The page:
int main(int argc, char **argv)
  int r = atoi(argv[1]);
  int g = atoi(argv[2]);
  int b = atoi(argv[3]);
  int i;

  printf("Raspberry RGB %d %d %d blink\n", r, g, b);

  if (wiringPiSetup () == -1)
    return 1;

  pinMode(0, OUTPUT); // R
  pinMode(2, OUTPUT); // G
  pinMode(3, OUTPUT); // B

  for (;;)
    digitalWrite(0, rand() % 256 <= r);
    digitalWrite(2, rand() % 256 <= g);
    digitalWrite(3, rand() % 256 <= b);
  return 0;

Then compile with gcc -o rgbled rgbled.c -lwiringPi, and run like sudo ./rgbled 255 127 0
And it works!

Now obviously I don't want to write C programs for every trivial thing, so next step would presumably be using ffi interface to wiringPi instead of what PiPiper does with file-based interface.

Monday, September 12, 2016

Using Trello for GTD

I IZ SAD. NO CHEEZBURGER 4 ME by stratman² (2 many pix and busy) from flickr (CC-NC-ND)
The big problem with GTD is that no software solution really matches the ideal workflow, and using post-it notes for it has its own problems.

I tried a lot of different software solutions. For fairly long time I tried using a bunch of files in a Dropbox folders for it. The big upside was how easy it was to integrate with it - just crontab a script to put a file into inbox if I need to be notified of something. But plain text files are really poor format for anything.

So as another tool in the long list I tried Trello. Here's the setup.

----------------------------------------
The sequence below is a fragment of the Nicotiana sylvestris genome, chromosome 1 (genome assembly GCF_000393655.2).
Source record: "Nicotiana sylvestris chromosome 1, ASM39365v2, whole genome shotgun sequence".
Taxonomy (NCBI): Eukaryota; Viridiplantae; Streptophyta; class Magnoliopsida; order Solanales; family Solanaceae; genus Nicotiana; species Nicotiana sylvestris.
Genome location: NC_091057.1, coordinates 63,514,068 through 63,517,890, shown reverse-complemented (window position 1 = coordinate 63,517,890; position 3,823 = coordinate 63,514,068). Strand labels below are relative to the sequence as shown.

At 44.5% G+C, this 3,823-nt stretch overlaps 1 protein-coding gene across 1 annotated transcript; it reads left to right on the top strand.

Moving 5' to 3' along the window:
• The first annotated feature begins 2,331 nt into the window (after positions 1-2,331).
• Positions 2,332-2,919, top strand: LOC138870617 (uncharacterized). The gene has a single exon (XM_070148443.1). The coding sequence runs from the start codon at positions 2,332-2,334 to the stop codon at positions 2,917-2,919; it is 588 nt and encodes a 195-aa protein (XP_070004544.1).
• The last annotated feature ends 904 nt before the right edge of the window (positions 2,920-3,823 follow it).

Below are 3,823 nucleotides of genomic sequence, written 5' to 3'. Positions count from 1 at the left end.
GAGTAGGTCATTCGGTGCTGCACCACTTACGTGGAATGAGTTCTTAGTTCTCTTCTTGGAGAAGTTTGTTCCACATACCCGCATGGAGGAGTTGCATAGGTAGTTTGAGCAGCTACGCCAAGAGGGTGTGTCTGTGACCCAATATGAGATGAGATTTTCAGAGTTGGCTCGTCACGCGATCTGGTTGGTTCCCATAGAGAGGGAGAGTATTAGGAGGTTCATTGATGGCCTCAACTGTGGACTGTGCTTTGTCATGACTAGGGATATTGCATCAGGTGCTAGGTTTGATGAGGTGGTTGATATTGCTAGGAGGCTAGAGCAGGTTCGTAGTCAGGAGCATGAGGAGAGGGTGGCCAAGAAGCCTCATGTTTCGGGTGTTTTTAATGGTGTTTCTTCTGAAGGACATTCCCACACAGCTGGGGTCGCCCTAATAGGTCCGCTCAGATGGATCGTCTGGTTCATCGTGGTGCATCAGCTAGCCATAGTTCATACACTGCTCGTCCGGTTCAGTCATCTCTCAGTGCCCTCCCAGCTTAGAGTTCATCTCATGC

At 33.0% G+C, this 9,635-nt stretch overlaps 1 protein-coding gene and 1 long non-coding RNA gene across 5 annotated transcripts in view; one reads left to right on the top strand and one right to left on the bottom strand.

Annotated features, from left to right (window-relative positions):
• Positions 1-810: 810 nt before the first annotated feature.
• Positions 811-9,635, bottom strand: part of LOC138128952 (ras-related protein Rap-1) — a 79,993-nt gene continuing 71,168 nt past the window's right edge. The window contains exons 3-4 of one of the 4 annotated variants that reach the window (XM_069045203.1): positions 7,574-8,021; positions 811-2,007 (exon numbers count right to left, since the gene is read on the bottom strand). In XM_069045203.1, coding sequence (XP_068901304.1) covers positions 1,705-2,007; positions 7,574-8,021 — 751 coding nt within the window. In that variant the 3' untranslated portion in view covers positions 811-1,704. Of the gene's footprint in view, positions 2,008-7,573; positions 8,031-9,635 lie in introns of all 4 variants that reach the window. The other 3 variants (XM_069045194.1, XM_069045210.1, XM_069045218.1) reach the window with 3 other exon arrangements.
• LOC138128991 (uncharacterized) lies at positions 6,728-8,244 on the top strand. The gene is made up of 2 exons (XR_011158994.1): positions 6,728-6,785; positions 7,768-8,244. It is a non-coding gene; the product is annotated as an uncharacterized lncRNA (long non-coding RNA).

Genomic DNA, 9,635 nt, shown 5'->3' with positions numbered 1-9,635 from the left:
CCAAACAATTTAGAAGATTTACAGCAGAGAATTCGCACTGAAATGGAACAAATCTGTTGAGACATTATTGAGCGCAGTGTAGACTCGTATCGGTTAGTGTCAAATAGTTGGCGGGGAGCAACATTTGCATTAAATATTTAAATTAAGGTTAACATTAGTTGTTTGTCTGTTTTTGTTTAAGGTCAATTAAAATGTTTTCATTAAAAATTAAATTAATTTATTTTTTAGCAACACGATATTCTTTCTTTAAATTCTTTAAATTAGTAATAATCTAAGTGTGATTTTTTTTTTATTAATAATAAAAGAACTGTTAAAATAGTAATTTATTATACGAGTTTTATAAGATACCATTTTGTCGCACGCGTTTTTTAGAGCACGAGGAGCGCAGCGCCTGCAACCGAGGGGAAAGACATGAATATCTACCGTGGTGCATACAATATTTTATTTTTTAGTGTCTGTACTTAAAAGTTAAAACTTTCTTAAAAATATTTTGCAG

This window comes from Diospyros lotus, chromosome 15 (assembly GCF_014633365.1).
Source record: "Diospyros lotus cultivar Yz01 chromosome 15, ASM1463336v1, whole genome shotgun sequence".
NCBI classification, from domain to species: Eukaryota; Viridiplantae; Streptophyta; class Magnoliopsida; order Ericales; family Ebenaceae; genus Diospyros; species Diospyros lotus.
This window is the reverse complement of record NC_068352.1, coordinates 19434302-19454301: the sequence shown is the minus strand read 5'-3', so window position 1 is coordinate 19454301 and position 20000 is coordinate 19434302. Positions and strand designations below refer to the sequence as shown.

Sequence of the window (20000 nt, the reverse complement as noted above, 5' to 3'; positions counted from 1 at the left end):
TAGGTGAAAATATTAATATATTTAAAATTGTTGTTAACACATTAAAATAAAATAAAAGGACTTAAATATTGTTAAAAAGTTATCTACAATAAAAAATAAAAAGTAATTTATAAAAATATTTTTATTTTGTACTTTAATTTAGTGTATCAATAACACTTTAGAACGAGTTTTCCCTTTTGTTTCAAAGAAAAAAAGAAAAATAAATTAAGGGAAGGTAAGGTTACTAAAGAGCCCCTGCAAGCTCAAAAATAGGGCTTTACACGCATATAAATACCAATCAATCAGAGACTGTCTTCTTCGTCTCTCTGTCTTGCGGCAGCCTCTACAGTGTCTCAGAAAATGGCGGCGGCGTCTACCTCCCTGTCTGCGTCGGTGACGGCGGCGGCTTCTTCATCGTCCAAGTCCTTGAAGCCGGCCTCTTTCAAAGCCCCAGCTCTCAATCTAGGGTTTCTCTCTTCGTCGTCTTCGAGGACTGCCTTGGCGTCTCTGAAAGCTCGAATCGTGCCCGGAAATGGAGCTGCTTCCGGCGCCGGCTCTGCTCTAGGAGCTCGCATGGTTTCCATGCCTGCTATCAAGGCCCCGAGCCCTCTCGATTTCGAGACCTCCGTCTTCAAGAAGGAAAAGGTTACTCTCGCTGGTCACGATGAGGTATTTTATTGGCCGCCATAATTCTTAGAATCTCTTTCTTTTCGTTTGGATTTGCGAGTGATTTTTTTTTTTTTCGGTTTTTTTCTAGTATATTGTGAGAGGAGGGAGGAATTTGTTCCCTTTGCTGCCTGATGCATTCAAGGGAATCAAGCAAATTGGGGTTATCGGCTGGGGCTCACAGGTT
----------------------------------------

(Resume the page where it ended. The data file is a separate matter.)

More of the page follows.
GTD board

I have one main list with a lot of columns:
  • Today (5) - just a place to highlight whatever I'm currently working on, or plan to work on if top item gets blocked. It gets empty by either finishing things or moving them back to action lists about daily.
  • Next Actions - I don't really feel like there's much value in using crazy number of contexts, most of which would contain no or very few items most of the time, so most actions go here.
  • Code Me - There's pretty much the only context which is constantly filled and clearly distinct from non-code actions.
  • Waiting For - what I'm waiting on to happen. Trello has advantage over plain text files, as I can put links, dates etc.
  • Someday/Maybe - a fairly vague list of ideas
  • Projects to Plan - these are sort of next actions, any project with no obvious next action goes there; the idea is that they'd go to Projects list once more actionable. It could be seen as another next actions column with "Plan Me" context tag.
  • Projects - any projects bigger than one action go here. Actions and projects should generally be linked, but usually it's obvious enough that I don't bother. Trello doesn't have easy way of showing projects with no associated actions, so I wanted to write a script to tag them, but I never got to it (Trello API isn't too bad).
  • Done - any recently finished action or project
  • Areas of Responsibility - mostly for reference during reviews. Anything bigger than a project.

GTD Archive board

About once a week I move Done column there, and add a proper date. It's mostly a feel-good board, with fairly little functionality.

Trello labels

Any long running project or area of responsibility gets its own label, as labels are the only easy way to tag trello cards. I use Card Color Titles for Trello Chrome extension, as otherwise Trello labels are fairly useless (you can see before and after in that link).

The only other label is red "blocked" label, which can be quickly applied and unapplied to action cards.

Off-Trello parts